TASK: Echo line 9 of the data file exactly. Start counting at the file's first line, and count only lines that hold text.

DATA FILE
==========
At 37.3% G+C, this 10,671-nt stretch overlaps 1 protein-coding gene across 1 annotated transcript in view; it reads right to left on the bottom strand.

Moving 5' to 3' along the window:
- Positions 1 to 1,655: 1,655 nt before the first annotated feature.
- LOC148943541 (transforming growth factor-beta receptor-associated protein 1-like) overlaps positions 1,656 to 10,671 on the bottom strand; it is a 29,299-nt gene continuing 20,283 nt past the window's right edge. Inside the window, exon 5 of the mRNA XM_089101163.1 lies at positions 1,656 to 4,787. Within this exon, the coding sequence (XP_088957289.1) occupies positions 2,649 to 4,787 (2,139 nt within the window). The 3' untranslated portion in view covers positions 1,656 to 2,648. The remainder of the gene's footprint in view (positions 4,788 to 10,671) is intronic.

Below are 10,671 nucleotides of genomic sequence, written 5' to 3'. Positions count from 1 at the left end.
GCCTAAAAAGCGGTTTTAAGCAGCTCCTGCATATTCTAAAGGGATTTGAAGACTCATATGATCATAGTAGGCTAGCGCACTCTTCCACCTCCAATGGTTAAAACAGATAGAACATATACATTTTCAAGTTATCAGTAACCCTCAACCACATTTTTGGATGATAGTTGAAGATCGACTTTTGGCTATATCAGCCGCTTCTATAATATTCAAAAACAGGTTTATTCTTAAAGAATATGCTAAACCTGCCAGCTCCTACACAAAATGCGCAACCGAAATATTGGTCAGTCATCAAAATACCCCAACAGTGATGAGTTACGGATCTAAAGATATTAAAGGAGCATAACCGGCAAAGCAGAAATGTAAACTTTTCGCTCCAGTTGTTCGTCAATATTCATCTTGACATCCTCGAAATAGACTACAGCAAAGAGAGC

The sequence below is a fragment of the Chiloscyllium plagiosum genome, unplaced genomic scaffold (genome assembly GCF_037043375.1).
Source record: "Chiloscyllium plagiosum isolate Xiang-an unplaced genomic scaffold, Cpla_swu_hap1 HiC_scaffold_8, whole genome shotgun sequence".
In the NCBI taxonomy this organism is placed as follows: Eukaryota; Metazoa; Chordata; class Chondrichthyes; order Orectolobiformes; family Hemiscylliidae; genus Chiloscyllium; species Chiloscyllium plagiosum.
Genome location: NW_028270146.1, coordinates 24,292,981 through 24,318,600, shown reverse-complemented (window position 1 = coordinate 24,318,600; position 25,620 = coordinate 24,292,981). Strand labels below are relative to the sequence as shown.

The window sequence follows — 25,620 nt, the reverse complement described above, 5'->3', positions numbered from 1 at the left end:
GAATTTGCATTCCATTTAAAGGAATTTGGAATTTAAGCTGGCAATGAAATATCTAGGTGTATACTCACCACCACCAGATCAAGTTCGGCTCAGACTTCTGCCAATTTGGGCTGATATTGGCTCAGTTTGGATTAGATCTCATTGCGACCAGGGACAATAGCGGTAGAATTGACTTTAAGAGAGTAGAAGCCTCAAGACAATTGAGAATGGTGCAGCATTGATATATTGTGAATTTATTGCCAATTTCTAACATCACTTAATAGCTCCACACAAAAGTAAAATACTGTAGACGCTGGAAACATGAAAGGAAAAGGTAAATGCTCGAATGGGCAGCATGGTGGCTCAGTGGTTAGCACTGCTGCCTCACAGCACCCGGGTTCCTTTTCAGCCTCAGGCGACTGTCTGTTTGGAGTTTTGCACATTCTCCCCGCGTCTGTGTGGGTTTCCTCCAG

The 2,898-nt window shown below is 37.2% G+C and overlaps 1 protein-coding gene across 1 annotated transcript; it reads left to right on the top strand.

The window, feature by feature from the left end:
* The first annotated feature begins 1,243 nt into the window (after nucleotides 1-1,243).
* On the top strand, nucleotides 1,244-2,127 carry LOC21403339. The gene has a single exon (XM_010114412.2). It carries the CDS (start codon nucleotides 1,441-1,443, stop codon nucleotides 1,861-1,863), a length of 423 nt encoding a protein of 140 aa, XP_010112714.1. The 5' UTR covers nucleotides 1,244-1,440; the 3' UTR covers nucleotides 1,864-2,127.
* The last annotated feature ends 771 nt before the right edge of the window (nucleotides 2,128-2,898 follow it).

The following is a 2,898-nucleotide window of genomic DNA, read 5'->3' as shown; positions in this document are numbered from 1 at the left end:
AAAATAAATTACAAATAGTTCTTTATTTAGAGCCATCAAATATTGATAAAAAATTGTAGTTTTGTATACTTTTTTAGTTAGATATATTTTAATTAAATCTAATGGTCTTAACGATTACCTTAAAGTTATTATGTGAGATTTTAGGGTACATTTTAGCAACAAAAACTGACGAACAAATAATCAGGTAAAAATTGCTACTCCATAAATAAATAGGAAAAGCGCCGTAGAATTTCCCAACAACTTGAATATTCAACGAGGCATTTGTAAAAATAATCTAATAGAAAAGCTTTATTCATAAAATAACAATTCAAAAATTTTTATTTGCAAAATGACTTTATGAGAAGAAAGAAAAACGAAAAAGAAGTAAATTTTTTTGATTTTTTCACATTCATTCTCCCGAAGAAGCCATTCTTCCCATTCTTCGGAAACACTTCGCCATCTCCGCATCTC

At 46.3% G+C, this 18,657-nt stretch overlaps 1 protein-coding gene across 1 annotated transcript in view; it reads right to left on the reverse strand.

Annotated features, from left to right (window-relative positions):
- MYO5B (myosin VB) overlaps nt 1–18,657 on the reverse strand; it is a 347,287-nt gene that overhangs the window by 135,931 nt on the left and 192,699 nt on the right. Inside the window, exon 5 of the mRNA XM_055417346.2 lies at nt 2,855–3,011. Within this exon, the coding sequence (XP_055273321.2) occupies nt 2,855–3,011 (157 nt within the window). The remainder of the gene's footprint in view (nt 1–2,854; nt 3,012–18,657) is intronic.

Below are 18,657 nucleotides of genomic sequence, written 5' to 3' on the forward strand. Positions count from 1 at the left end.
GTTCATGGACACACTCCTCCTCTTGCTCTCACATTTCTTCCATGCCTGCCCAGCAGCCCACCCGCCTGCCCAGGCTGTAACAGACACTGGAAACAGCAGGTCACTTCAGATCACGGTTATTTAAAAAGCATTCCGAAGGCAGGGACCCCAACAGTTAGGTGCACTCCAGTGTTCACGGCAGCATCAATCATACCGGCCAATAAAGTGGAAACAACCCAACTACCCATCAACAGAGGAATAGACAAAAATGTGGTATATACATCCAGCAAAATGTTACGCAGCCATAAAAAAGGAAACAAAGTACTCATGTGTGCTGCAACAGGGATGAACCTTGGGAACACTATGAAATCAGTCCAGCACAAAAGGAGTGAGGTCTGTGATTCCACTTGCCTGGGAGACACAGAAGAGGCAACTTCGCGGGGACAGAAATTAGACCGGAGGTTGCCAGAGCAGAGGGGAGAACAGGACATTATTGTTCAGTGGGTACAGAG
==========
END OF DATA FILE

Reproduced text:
In the NCBI taxonomy this organism is placed as follows: Eukaryota; Metazoa; Chordata; class Chondrichthyes; order Orectolobiformes; family Hemiscylliidae; genus Chiloscyllium; species Chiloscyllium plagiosum.